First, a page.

Category Archives: Books

Rogue Moon

Included in the SF Masterworks series, Rogue Moon, published in 1960 by Russian SF writer Algis Budrys, is considered to be part of the ‘New Wave’ of SF in the 1960s and 1970s, which was more focused on literary experimentation than hard science.

An alien object has been found on the dark side of the moon by America and a transporter built to materialise volunteers on the moon who then go in to explore what it is. Unfortunately, this results in a very quick and painful death, and retrieving any information on what is in there and what killed them is proving to be very difficult.

An extraordinary kind of person is therefore required who can face death again and again without being driven insane by the experience, in order for science and the human obsession for domination over the unknown to continue its inexorable path forward.

There are only a few central characters in Rogue Moon, with the main focus on the relationship between the obsessive and rigidly self-controlled scientist Edward Hawks, and the daredevil risk taker Al Barker, who in his own way is also very self-controlled, defensive, and consumed by the need to find a meaning.

The writing is very different from, for example, Arthur C Clarke’s, with the science not as exact and more fanciful, and the alien object on the moon being more a personification of death rather than a solid place or thing to be explored. The characters’ personalities and reactions to one another and the stress they encounter in facing the up to now impenetrable barrier of death are the driving force of the novel, rather than detailed descriptions of the lunar surface or the alien structure. When Hawks, accompanied by a Director at the company they work for called Vincent Connington, visits Barker and his girlfriend Claire, the situation is very reminiscent of the style of dialogue used in novels such as The Great Gatsby. There is a brittle, fake face put on and each of them, apart from Hawks who refuses to be dragged into these games, and they dance around one another in a series of subtle mind games and affected indifference or machismo.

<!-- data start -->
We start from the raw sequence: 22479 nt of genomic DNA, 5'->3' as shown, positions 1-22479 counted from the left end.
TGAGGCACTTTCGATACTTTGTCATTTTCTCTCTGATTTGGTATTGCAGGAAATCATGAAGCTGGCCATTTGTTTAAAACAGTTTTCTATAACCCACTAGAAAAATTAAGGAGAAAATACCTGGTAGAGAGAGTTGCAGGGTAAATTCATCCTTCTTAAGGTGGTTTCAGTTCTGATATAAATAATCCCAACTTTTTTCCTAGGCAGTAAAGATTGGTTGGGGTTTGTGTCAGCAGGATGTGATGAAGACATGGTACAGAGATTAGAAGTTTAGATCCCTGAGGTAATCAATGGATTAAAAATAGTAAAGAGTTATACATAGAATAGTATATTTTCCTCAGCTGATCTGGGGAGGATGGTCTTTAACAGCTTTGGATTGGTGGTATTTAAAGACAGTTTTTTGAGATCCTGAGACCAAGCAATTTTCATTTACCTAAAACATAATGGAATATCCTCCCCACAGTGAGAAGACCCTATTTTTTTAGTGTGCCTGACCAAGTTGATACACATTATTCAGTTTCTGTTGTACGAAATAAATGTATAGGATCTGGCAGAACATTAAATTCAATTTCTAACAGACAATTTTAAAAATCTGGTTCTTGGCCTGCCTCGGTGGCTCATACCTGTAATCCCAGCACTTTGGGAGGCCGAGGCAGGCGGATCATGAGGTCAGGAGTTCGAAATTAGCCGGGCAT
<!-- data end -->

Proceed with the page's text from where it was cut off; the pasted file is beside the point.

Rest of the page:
This is a very different book from what I was expecting. Having read Clarke and Hoyle, who were both scientists, I was expecting most of the action to take place on the moon, with an explanation of what the thing is that is up there. This is merely a tool however for Budrys to explore human psychology in the face of such extreme testing. It explores Barker’s personality, which teeters on the edge of having a death wish and needing to prove something to everybody, particularly himself, and Hawks’ cold ambition to unlock the secrets of the alien artefact that clash with the fact that he has to send to many men up there to die in order for him to do this. This is a study of death and how humans approach it, as well as a study of what being ‘you’ actually means. The transporter used to send people to the moon destroys the original object, and sends a signal to the moon to recreate the object from moon rock by rearranging atoms, as well as forming a second identical object on earth, which means that two versions of the same person with the same memories are alive at once, but neither of them are the original person that went into the machine. The actual deaths that take place within the alien maze or whatever it may be are barely described at all, being irrelevant to the overall objective of overcoming death – but whether it is actually overcome at all is highly subjective.